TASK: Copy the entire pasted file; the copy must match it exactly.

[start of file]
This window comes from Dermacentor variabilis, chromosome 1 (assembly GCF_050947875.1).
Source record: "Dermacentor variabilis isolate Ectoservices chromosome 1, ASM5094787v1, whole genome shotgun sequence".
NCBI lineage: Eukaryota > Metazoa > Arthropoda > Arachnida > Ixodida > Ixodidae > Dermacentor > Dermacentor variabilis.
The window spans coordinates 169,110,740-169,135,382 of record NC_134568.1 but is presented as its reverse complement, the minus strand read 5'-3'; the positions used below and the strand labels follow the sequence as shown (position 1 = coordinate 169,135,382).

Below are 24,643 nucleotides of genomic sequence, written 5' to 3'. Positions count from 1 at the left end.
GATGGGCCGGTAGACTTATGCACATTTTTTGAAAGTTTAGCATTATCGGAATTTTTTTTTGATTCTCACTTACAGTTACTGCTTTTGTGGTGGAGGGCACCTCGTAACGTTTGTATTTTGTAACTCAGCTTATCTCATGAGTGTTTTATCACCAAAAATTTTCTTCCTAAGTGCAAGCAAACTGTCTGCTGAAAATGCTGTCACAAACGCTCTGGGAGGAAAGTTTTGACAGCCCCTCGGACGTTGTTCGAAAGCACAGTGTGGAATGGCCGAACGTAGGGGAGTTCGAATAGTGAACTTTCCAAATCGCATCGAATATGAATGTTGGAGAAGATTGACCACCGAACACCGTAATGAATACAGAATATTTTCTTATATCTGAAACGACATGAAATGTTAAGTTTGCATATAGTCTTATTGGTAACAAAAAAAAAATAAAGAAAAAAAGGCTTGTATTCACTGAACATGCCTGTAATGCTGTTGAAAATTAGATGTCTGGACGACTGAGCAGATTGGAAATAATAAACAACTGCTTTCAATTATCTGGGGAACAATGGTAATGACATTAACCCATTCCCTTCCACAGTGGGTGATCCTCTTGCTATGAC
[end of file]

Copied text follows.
This window comes from Dermacentor variabilis, chromosome 1 (assembly GCF_050947875.1).
Source record: "Dermacentor variabilis isolate Ectoservices chromosome 1, ASM5094787v1, whole genome shotgun sequence".
NCBI lineage: Eukaryota > Metazoa > Arthropoda > Arachnida > Ixodida > Ixodidae > Dermacentor > Dermacentor variabilis.
The window spans coordinates 169,110,740-169,135,382 of record NC_134568.1 but is presented as its reverse complement, the minus strand read 5'-3'; the positions used below and the strand labels follow the sequence as shown (position 1 = coordinate 169,135,382).

Below are 24,643 nucleotides of genomic sequence, written 5' to 3'. Positions count from 1 at the left end.
GATGGGCCGGTAGACTTATGCACATTTTTTGAAAGTTTAGCATTATCGGAATTTTTTTTTGATTCTCACTTACAGTTACTGCTTTTGTGGTGGAGGGCACCTCGTAACGTTTGTATTTTGTAACTCAGCTTATCTCATGAGTGTTTTATCACCAAAAATTTTCTTCCTAAGTGCAAGCAAACTGTCTGCTGAAAATGCTGTCACAAACGCTCTGGGAGGAAAGTTTTGACAGCCCCTCGGACGTTGTTCGAAAGCACAGTGTGGAATGGCCGAACGTAGGGGAGTTCGAATAGTGAACTTTCCAAATCGCATCGAATATGAATGTTGGAGAAGATTGACCACCGAACACCGTAATGAATACAGAATATTTTCTTATATCTGAAACGACATGAAATGTTAAGTTTGCATATAGTCTTATTGGTAACAAAAAAAAAATAAAGAAAAAAAGGCTTGTATTCACTGAACATGCCTGTAATGCTGTTGAAAATTAGATGTCTGGACGACTGAGCAGATTGGAAATAATAAACAACTGCTTTCAATTATCTGGGGAACAATGGTAATGACATTAACCCATTCCCTTCCACAGTGGGTGATCCTCTTGCTATGAC